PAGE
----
<Review by: Sailesh Ghelani>
Directed by Anne Fletcher. Starring Reese Witherspoon, Sofia Vergara, John Carroll Lynch, Rob Kazinsky, Richard T Jones, Michael Mosley, Matthew Del Negro, Joaquin Cosio
I overheard a fellow reviewer commenting that it’s so hard nowadays to write anything about these new movies because there’s simply nothing to them. Totally applies to Hot Pursuit, which is a poorly produced slapstick comedy that we’ve seen done a million times before.
Sure we know Reese Witherspoon is a great actress and Sofia Vergara is good at comedy. But when they’re paired up in a poorly written and horribly produced film there’s nothing much they can do to save it from crashing and burning inspite of some funny moments.
Hot Pursuit opens with an interesting montage of shots of a girl’s life in the backseat of her cop father’s squad car as he drags her along on his daily duty. Of course then you wonder what kind of father would put his daughter in that kind of dangerous situation. It’s just a quick way of showing us how young Rose Cooper (Reese Witherspoon) ended up in law enforcement as a by-the-books rookie who is a tad clumsy with her taser.
She is assigned the task of helping a Federal agent transport a drug thug and his wife Daniella (Sofia Vergara) to Dallas to testify against a ruthless drug lord (Joaquin Cosio) but things go awry and Daniella and Cooper are on the run from bad guys on both sides of the law who want them dead. There are all sorts of shouting and screaming and slapstick that ensues in this chase that seems more like a languid road trip than a hot pursuit.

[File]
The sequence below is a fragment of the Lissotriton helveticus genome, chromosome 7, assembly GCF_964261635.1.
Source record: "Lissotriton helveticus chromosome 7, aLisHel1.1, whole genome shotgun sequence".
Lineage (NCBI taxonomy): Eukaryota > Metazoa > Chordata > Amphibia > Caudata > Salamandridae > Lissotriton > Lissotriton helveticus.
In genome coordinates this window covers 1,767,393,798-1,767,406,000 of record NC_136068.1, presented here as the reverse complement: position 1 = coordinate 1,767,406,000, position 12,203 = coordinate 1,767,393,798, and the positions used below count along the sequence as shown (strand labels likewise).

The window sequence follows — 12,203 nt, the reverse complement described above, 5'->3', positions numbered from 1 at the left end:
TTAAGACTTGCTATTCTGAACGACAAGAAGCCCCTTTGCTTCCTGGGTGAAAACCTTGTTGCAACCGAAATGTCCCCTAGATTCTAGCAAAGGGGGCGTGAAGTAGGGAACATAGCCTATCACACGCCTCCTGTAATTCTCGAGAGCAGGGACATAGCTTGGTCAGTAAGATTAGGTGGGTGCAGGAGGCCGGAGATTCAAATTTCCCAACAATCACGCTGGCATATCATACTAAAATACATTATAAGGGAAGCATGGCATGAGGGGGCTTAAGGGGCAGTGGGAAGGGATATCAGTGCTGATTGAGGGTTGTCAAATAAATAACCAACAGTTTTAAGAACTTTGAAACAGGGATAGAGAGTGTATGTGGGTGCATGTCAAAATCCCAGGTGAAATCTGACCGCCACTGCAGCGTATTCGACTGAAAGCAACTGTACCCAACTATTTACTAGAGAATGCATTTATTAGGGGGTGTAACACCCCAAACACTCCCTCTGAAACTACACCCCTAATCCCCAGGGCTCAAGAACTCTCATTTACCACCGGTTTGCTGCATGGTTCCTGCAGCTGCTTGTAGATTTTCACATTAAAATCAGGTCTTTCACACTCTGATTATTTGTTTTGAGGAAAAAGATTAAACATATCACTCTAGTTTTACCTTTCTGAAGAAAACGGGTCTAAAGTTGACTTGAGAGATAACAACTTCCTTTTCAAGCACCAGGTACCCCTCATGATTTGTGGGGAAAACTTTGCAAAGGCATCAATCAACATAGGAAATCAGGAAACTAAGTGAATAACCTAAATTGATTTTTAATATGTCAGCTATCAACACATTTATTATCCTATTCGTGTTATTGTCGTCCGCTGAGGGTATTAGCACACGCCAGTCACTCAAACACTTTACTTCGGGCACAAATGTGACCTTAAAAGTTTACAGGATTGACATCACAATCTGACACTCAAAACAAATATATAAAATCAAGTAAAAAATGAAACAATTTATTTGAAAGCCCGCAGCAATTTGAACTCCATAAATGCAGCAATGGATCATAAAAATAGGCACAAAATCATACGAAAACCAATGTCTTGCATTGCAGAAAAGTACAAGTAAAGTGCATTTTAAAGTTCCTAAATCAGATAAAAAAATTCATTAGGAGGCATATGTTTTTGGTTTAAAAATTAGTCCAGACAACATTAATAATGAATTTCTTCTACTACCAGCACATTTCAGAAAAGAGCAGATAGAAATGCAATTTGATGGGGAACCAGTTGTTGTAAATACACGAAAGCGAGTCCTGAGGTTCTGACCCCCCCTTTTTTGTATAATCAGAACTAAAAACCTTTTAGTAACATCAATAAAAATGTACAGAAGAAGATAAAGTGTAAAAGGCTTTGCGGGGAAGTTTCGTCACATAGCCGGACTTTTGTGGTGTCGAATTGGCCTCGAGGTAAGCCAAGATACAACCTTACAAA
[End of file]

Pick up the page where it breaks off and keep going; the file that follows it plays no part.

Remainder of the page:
Running jokes about Daniella’s age and Cooper’s height and moustache get old soon as does the horrible acting and direction. There’s a scene where the two are caught trespassing on a cowboy’s property and they pretend to be lovers and kiss unconvincingly and not at all sexy as he shoots his finger off and they think the dog ate it but it’s in Daniella’s hair and she faints. A high-school production would have been far less amateurish.
Cooper’s love interest (Rob Kazinsky) simply blows in and out with no establishment of sparks or connection. Lots and lots of plot holes abound as the girls saunter through this thankfully short (87 minutes) film trying their best to have some chemistry but even in the outtakes that are shown on the end credits you can make out it was pretty forced.
Hollywood has run out of ideas and big budgets, they have no good writers and have to fall back on books and comics to make a film now. Lets watch films from Australia now shall we; they make some decent ones like The Babadook.